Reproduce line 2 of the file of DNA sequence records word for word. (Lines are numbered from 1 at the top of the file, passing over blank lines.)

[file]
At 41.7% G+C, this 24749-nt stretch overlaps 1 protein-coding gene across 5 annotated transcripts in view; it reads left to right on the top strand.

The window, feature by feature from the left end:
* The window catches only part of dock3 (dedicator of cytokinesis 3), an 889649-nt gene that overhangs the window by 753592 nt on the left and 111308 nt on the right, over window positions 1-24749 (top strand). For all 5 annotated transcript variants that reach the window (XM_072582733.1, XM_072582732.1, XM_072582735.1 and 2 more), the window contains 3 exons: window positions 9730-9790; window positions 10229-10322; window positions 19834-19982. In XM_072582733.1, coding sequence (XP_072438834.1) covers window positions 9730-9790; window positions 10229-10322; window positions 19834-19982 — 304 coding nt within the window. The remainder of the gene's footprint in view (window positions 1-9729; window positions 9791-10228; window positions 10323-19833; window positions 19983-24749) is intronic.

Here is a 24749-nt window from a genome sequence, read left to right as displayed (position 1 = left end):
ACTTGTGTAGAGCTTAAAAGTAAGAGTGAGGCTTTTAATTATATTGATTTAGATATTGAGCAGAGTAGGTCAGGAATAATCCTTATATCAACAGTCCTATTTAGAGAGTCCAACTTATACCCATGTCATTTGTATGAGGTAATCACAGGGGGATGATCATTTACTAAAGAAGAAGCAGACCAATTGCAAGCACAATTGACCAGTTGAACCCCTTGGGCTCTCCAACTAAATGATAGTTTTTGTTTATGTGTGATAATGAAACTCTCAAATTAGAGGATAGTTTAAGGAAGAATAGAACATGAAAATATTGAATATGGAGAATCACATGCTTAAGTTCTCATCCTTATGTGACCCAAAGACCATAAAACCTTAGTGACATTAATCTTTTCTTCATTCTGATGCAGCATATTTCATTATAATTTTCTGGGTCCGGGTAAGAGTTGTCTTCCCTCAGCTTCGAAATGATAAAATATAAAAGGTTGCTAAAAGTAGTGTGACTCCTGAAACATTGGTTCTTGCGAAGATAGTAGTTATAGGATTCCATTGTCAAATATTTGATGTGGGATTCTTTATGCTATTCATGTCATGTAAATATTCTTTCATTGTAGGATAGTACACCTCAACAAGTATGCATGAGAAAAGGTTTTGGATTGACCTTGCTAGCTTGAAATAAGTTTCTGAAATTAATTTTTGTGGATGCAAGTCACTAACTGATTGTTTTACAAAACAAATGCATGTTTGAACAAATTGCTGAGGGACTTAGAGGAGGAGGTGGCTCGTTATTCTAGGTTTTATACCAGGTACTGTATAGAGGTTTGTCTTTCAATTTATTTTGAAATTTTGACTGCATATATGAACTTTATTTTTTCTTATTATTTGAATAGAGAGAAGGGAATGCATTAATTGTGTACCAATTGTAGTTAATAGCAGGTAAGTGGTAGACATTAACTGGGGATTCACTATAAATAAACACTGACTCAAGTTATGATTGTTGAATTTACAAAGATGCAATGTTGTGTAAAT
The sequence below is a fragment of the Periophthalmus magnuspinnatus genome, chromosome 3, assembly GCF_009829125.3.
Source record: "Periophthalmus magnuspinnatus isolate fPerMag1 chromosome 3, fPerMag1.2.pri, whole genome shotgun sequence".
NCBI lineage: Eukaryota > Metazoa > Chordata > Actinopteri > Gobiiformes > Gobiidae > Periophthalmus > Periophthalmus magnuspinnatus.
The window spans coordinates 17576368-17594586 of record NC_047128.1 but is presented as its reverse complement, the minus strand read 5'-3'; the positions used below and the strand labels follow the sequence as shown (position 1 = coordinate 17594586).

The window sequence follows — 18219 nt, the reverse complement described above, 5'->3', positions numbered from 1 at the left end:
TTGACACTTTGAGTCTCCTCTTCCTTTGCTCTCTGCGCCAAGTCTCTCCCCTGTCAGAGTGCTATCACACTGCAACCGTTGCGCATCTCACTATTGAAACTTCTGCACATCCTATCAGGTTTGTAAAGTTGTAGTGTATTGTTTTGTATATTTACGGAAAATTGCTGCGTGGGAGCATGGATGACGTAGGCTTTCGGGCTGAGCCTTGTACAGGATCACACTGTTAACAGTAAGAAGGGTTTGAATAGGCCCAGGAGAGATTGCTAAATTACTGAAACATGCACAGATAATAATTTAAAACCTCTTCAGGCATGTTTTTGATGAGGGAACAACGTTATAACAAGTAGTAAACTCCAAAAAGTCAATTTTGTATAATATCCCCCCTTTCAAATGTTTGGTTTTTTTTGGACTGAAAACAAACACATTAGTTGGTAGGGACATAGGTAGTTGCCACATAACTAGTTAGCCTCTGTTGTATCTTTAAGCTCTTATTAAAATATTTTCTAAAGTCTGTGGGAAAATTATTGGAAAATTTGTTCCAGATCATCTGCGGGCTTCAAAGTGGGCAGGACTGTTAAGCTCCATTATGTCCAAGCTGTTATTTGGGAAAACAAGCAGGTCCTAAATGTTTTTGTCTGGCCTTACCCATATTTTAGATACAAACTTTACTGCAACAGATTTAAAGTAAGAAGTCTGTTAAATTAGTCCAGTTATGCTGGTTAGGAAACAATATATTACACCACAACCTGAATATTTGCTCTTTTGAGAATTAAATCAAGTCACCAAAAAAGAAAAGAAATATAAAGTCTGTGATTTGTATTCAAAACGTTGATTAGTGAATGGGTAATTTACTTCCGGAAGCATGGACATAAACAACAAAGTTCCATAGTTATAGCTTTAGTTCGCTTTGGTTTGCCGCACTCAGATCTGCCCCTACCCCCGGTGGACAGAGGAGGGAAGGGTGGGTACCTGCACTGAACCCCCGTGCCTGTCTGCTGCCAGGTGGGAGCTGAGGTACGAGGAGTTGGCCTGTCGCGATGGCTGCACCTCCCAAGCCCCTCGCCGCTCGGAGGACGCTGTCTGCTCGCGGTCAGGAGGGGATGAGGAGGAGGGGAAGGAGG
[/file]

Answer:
The window, feature by feature from the left end: